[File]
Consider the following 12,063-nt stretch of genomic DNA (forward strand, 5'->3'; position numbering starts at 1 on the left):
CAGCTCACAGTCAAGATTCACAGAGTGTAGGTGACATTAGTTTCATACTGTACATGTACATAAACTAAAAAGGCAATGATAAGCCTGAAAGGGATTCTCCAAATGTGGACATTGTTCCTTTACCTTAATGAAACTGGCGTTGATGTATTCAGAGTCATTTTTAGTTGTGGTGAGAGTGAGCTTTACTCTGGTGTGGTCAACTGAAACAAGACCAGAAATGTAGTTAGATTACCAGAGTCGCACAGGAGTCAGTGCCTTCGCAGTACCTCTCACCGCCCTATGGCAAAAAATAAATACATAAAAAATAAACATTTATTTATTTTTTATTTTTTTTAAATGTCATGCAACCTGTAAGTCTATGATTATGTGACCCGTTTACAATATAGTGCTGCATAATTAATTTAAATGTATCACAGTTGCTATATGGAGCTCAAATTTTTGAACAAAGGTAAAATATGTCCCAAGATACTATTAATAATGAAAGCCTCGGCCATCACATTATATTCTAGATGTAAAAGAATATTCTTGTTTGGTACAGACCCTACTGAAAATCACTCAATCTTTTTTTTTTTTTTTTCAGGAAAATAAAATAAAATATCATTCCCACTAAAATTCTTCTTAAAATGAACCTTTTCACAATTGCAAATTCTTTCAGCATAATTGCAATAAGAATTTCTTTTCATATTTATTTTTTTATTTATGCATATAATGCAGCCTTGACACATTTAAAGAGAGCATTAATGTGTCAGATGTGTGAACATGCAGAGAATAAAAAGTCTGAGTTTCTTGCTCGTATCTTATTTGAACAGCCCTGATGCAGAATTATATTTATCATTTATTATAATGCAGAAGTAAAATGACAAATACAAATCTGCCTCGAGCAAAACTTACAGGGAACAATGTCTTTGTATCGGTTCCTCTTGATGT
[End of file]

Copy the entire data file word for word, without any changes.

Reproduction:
Consider the following 12,063-nt stretch of genomic DNA (forward strand, 5'->3'; position numbering starts at 1 on the left):
CAGCTCACAGTCAAGATTCACAGAGTGTAGGTGACATTAGTTTCATACTGTACATGTACATAAACTAAAAAGGCAATGATAAGCCTGAAAGGGATTCTCCAAATGTGGACATTGTTCCTTTACCTTAATGAAACTGGCGTTGATGTATTCAGAGTCATTTTTAGTTGTGGTGAGAGTGAGCTTTACTCTGGTGTGGTCAACTGAAACAAGACCAGAAATGTAGTTAGATTACCAGAGTCGCACAGGAGTCAGTGCCTTCGCAGTACCTCTCACCGCCCTATGGCAAAAAATAAATACATAAAAAATAAACATTTATTTATTTTTTATTTTTTTTAAATGTCATGCAACCTGTAAGTCTATGATTATGTGACCCGTTTACAATATAGTGCTGCATAATTAATTTAAATGTATCACAGTTGCTATATGGAGCTCAAATTTTTGAACAAAGGTAAAATATGTCCCAAGATACTATTAATAATGAAAGCCTCGGCCATCACATTATATTCTAGATGTAAAAGAATATTCTTGTTTGGTACAGACCCTACTGAAAATCACTCAATCTTTTTTTTTTTTTTTTCAGGAAAATAAAATAAAATATCATTCCCACTAAAATTCTTCTTAAAATGAACCTTTTCACAATTGCAAATTCTTTCAGCATAATTGCAATAAGAATTTCTTTTCATATTTATTTTTTTATTTATGCATATAATGCAGCCTTGACACATTTAAAGAGAGCATTAATGTGTCAGATGTGTGAACATGCAGAGAATAAAAAGTCTGAGTTTCTTGCTCGTATCTTATTTGAACAGCCCTGATGCAGAATTATATTTATCATTTATTATAATGCAGAAGTAAAATGACAAATACAAATCTGCCTCGAGCAAAACTTACAGGGAACAATGTCTTTGTATCGGTTCCTCTTGATGT